To others, the camping tradition set an intimidating precedent. The increased accessibility of the online sign-ups was welcomed by some students, such as Sophie Goldstein ’23, who might not have participated in WALLS otherwise.

I’ve never done WALLS before, so I appreciated the Google Form because I don’t know if I’d have the will to camp out, Goldstein said on pick-up day, beaming while holding up her chosen painting, the mannerist Banquet At the House of Tarquinius by Hendrik Goltzius.

Some students who did have the will to camp out didn’t get art, however. “Personally, I didn’t get art, and it wasn’t the end of the world, but I know there were many people who were very sad about the whole thing and who would have definitely camped out,said Murillo, who was waitlisted after receiving a confirmation on the night the form went live.

I think there’s a big difference in having to wake up early, wait in line, and then go for the painting ⁠— and just signing a form, she added. 

Indeed, WCMA confirmed that some students with confirmed slots did not show up to the museum on pick-up day — including the student with the highest pick number.

Annie Miklas ‘23, who has camped out for WALLS twice before, shared Murillo’s sentiments about the shortcomings of the Google Form. Despite being successful in the lottery this year, she was vexed by the new system. For Miklas, who has worked at WCMA in the past, WALLS was more than just a quick trip to Lawrence Hall; it was about community, dedication, and breaking through the ivory tower of high art. 

There’s a lot of things at Williams I feel like I don’t deserve,” she said on Sunday night. “But I feel like [the Google Form] converted this great art experience of community and waiting and delayed gratification to, ‘Oh, I’m picking my materials.’ Like, it’s a privilege regardless, but when I [wait] overnight for it, I feel like I’m in communication with the art and you know, there’s a small amount of sacrifice in it. I feel more undeserving of my art now.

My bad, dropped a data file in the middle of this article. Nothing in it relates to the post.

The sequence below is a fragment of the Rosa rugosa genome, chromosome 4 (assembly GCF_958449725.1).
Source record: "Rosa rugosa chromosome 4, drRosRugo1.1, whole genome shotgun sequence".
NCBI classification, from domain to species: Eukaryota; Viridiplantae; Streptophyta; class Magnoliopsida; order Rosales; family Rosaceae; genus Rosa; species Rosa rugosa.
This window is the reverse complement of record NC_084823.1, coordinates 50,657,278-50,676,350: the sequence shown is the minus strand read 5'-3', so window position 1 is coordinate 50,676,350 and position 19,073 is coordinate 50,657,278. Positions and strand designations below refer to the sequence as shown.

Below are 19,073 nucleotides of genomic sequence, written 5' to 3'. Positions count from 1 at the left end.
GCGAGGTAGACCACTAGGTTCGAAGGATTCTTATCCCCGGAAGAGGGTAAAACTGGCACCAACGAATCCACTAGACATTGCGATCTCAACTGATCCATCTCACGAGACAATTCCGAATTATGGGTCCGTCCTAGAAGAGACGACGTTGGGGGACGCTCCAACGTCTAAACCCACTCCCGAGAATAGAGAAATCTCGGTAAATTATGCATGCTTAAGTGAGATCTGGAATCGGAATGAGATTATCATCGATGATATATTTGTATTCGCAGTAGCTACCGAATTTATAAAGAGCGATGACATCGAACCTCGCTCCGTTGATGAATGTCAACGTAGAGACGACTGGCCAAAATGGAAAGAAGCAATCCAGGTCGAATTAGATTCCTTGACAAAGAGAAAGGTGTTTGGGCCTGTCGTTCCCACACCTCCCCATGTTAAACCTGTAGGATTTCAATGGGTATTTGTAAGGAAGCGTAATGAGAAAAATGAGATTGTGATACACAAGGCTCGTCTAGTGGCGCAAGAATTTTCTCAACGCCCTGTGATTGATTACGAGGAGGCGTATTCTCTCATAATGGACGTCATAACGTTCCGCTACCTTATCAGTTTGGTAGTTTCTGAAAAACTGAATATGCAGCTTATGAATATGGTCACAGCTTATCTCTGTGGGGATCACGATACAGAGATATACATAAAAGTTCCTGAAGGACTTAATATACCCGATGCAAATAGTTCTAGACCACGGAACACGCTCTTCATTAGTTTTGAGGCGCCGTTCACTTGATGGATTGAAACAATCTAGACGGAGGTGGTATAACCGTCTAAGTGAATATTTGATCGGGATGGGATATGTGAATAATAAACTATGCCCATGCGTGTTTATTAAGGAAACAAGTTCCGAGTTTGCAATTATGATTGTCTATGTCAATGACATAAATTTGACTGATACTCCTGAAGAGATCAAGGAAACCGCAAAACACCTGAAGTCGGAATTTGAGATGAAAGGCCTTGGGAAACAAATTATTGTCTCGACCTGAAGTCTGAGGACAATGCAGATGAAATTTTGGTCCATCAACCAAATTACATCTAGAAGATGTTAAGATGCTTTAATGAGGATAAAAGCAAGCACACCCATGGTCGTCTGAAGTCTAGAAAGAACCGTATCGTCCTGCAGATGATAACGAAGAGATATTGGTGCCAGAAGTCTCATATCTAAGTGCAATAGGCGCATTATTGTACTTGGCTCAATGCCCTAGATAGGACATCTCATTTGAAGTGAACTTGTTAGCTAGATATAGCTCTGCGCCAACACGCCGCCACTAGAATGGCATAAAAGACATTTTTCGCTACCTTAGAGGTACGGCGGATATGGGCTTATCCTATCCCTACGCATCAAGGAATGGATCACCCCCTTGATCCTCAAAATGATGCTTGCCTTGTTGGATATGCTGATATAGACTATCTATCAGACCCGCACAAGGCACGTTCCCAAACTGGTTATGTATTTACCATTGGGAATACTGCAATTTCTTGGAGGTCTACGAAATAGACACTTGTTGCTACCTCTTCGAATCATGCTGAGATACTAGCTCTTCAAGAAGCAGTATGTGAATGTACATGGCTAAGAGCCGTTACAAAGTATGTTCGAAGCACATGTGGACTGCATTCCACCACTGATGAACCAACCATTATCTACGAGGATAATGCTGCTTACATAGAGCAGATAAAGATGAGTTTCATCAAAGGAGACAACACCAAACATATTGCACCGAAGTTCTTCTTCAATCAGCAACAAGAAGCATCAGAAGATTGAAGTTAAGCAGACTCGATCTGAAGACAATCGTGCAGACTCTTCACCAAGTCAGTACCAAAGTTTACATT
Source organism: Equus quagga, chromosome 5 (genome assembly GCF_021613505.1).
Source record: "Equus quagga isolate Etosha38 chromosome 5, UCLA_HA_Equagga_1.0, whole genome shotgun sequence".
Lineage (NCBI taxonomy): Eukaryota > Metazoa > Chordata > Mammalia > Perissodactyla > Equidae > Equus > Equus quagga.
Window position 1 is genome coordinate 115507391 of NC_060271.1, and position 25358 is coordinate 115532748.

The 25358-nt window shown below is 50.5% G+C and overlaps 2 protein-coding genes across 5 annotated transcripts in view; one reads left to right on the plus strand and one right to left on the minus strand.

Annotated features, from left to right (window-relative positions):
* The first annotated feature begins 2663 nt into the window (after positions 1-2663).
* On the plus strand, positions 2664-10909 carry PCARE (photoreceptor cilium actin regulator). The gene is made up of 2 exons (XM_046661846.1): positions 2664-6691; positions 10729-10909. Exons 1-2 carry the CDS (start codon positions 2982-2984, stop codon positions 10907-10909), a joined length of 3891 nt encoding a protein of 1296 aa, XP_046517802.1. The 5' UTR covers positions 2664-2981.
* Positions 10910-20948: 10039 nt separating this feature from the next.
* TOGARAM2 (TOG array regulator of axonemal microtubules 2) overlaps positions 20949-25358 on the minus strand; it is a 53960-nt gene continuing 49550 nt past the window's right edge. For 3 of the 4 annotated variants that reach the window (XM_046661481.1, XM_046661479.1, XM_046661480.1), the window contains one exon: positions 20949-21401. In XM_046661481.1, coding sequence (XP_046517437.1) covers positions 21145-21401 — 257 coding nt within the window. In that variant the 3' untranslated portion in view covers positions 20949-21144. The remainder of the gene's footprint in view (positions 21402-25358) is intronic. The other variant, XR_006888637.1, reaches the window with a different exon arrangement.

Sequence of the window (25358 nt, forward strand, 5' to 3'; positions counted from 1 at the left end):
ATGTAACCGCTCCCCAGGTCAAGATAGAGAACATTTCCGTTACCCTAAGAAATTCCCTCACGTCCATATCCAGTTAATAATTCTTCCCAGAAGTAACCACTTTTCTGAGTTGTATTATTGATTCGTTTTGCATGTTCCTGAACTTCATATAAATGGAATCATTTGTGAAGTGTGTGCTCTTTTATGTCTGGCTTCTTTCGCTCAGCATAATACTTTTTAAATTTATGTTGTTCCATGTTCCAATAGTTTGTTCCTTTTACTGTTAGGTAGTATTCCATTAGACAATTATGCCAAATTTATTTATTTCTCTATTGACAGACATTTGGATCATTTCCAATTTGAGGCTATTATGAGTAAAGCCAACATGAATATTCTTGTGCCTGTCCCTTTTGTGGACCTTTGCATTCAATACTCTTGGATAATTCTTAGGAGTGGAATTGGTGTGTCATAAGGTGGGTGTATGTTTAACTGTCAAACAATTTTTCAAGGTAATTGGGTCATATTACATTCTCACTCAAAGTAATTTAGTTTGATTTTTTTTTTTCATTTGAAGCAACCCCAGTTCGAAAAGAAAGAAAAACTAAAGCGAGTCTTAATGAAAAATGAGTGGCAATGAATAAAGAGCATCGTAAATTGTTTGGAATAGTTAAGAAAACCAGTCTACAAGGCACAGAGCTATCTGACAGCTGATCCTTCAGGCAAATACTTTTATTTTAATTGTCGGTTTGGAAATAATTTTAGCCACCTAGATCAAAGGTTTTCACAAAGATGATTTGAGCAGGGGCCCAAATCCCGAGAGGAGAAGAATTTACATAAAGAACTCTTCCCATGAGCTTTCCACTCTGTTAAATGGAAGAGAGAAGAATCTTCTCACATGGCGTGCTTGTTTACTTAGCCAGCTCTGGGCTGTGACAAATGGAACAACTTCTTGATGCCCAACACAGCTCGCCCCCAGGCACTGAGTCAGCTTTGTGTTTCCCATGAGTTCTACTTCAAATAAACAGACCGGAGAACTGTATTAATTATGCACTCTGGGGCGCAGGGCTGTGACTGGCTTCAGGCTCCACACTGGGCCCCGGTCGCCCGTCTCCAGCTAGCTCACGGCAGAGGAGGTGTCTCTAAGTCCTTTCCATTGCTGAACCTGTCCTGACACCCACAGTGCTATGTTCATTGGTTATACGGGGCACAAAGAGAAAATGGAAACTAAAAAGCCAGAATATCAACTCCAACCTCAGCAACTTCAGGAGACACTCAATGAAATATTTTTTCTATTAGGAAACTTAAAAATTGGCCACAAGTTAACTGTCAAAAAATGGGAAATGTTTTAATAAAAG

The question of WALLS’ accessibility is a complex one for students. I think there are certain activities that are inaccessible in their nature [but] they should not be eliminated because of that, Miklas said. I don’t take that [accessibility] lightly but… in this mode of accessibility that they’ve created, it’s barely the same program so it just doesn’t work.

Miklas also pointed to the inconsistency between College COVID guidelines and the WCMA decision. With more than 98 percent of students fully vaccinated and significant data showing COVID transmission rates are substantially lower outdoors, the College has no limits on outdoor gathering sizes.

Camping outside can be really spaced out, and it always has been, just because people are socially awkward, Miklas said. They can extend us all the way to Currier, so I don’t understand why [COVID concerns] would be a part of it.”

Students filed into Lawrence Hall in groups of ten every twenty minutes in accordance with WCMA’s crowd control and social distancing protocols. (Shizah Kashif/The Williams Record)

Others saw the merit in being cautious.

All in all, I very much appreciate the online lottery,” Kim said. “I think it’s a much more effective and healthy way to deal with it. 

Yet, students are not the only ones considering big changes to the signature program moving into the future. 

Within WCMA, the long-term conversation about expanding the WALLS collection ⁠— thereby making it available to more students ⁠— was newly revitalized after the Tuesday sign-up. Of the 447 students signed up, if 250 show up, that’s actually twice as many people as we would usually have show up, said Yang. We have something to think about [it] in terms of how big the collection can get… We didn’t have that data before [this fall], and this data, at least, has shown us that the students will show up.

As with most programs returning from a COVID hiatus, discussion surrounding changes made to this year’s rendition of WALLS will likely persist among both students and WCMA staff. Already, some students have reached out to the museum with feedback about this year’s WALLS. 

All the staff at WCMA are wonderful, so it’s just a bummer, said Miklas. Because I’m such an avid supporter of the museum, I hope that this doesn’t sound like complaining and that it sounds more like We care about the museum and ‘We love you! so ‘Please don’t ruin this!’”